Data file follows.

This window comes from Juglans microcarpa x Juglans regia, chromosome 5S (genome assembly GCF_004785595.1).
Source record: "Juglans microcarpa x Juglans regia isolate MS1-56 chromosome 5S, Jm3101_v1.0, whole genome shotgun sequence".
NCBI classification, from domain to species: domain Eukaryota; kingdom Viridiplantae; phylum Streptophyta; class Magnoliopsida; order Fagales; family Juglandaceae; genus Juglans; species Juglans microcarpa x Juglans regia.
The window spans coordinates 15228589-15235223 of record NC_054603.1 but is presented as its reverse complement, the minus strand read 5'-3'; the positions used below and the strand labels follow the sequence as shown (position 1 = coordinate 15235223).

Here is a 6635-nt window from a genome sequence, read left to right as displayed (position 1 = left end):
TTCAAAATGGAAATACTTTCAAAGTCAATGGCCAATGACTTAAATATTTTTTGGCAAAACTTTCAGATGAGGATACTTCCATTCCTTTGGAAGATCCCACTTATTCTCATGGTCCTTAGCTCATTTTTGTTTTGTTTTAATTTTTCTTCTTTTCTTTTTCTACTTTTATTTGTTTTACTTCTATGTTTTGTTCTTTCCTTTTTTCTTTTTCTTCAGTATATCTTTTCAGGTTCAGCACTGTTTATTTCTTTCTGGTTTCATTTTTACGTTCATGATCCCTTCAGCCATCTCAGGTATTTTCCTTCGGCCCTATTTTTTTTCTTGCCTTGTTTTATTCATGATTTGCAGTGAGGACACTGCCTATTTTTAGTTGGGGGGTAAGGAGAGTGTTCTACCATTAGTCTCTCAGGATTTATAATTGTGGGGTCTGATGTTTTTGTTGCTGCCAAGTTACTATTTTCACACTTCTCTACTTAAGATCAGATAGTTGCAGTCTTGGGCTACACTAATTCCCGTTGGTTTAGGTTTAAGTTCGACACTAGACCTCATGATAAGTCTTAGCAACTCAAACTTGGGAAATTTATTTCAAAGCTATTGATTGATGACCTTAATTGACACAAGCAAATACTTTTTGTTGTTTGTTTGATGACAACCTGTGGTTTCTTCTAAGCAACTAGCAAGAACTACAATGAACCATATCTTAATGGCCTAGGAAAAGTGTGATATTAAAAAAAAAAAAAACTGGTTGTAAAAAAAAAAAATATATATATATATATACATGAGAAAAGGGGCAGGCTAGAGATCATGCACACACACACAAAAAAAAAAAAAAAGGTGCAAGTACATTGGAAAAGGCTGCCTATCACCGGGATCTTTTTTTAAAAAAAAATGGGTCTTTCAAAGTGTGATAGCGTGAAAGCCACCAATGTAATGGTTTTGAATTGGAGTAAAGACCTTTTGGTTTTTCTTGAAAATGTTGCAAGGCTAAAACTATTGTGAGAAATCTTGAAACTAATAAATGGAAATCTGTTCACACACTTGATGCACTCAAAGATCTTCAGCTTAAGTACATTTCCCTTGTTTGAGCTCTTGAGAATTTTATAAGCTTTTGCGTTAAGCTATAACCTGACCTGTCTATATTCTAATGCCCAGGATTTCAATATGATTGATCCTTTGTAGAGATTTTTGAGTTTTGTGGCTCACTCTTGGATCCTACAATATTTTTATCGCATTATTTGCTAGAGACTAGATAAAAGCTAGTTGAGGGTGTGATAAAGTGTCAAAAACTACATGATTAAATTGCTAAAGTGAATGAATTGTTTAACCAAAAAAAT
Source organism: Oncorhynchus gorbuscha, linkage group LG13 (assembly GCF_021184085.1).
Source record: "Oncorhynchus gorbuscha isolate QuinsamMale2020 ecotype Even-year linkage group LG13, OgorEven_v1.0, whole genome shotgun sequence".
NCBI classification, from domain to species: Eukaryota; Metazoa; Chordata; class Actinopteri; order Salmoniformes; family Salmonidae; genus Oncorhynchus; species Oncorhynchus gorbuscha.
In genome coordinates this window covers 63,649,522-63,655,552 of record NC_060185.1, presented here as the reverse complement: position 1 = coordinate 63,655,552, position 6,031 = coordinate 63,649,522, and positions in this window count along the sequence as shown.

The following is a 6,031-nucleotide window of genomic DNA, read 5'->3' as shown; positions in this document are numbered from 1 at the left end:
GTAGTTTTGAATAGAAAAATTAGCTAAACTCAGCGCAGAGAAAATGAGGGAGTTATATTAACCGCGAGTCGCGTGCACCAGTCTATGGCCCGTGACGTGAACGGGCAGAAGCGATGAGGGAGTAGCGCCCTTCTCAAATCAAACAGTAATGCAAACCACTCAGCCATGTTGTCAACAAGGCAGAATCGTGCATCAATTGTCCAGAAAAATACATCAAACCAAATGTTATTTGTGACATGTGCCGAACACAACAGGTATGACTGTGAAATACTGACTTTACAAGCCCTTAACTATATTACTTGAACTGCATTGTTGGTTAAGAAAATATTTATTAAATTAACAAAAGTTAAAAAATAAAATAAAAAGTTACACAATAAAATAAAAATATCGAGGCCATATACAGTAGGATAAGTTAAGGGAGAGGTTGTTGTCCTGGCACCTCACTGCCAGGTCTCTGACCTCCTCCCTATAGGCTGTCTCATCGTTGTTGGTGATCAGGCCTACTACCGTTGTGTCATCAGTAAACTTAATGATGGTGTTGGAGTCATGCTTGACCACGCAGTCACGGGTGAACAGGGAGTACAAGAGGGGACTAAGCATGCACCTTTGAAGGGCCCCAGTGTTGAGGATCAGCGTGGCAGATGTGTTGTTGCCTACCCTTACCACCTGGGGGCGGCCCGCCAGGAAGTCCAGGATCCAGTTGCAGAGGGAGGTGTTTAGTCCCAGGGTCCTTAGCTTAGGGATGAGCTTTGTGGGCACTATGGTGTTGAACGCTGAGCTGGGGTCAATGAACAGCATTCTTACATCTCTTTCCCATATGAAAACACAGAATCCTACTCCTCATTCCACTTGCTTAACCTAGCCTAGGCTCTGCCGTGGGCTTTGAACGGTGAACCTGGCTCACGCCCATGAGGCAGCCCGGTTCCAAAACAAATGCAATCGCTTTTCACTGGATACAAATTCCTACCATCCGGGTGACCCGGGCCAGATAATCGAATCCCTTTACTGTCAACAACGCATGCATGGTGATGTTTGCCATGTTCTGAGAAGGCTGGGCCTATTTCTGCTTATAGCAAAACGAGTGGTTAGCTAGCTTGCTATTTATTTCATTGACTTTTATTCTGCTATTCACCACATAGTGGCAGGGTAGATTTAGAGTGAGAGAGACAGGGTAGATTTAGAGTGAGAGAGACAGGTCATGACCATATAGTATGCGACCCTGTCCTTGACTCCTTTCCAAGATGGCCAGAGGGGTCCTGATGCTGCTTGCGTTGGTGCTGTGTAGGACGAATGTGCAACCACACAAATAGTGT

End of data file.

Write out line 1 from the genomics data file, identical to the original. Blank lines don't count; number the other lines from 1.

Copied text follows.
This window comes from Juglans microcarpa x Juglans regia, chromosome 5S (genome assembly GCF_004785595.1).